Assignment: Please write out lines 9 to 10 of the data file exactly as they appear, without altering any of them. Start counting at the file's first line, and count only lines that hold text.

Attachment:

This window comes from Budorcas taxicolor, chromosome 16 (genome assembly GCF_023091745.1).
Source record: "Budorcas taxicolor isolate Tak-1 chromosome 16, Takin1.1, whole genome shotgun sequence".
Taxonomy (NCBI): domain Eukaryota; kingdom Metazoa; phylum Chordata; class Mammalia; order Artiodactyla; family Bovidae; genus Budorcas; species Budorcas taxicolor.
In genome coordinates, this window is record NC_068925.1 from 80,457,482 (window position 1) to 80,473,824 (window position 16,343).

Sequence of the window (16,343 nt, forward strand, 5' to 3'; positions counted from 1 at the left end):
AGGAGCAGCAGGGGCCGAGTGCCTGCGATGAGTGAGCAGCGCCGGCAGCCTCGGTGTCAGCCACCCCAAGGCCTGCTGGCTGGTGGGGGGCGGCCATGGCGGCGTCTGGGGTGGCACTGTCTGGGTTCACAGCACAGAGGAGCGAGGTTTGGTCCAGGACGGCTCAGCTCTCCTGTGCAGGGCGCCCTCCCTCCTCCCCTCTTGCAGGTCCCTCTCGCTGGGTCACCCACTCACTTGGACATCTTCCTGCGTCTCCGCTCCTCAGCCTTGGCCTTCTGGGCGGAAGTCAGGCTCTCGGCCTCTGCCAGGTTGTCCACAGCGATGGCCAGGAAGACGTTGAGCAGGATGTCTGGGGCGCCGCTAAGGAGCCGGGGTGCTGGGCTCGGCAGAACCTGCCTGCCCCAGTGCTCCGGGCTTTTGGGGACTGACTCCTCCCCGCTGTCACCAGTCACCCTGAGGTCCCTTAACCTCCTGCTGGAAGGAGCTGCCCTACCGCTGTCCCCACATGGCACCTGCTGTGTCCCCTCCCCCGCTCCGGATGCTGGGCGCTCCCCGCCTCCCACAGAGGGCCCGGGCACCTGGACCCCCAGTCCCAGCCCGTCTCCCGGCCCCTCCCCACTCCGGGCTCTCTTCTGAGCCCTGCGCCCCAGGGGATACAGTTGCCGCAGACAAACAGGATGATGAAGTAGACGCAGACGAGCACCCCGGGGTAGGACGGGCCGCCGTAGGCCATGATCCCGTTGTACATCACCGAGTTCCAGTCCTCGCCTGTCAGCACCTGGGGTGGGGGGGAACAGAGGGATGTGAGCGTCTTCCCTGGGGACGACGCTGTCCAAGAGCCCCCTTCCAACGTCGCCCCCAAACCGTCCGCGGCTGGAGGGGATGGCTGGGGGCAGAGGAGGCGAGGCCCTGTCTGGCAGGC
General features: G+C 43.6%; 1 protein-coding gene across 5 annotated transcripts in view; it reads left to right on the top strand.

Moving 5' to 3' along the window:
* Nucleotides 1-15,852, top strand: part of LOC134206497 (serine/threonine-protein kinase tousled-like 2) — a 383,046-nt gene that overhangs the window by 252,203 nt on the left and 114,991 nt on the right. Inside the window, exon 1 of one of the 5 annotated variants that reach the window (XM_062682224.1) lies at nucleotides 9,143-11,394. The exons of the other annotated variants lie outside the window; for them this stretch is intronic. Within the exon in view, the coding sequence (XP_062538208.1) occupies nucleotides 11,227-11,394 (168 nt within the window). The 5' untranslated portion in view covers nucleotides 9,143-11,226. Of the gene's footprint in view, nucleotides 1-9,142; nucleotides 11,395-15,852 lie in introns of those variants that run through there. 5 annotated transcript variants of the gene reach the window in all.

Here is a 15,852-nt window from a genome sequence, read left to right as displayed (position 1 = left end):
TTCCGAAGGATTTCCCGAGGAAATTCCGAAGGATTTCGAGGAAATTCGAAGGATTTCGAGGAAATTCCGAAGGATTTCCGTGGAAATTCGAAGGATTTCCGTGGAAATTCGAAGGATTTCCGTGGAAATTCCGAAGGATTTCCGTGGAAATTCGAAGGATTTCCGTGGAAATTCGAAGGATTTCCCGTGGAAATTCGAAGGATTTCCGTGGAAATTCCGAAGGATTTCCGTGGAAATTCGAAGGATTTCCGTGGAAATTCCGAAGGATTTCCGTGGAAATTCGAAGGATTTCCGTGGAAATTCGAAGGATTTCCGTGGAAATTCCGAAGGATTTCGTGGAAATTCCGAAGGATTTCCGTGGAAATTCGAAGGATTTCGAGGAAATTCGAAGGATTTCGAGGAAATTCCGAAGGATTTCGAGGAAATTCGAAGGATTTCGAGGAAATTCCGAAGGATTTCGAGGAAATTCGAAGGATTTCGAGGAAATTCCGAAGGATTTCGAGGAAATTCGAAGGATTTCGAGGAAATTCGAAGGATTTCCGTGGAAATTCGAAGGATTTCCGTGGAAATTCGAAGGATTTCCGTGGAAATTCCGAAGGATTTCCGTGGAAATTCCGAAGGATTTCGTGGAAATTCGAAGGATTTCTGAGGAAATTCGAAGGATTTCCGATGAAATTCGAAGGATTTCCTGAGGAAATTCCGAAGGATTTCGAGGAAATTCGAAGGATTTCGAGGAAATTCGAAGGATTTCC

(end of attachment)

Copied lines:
* Nucleotides 1-15,852, top strand: part of LOC134206497 (serine/threonine-protein kinase tousled-like 2) — a 383,046-nt gene that overhangs the window by 252,203 nt on the left and 114,991 nt on the right. Inside the window, exon 1 of one of the 5 annotated variants that reach the window (XM_062682224.1) lies at nucleotides 9,143-11,394. The exons of the other annotated variants lie outside the window; for them this stretch is intronic. Within the exon in view, the coding sequence (XP_062538208.1) occupies nucleotides 11,227-11,394 (168 nt within the window). The 5' untranslated portion in view covers nucleotides 9,143-11,226. Of the gene's footprint in view, nucleotides 1-9,142; nucleotides 11,395-15,852 lie in introns of those variants that run through there. 5 annotated transcript variants of the gene reach the window in all.

Here is a 15,852-nt window from a genome sequence, read left to right as displayed (position 1 = left end):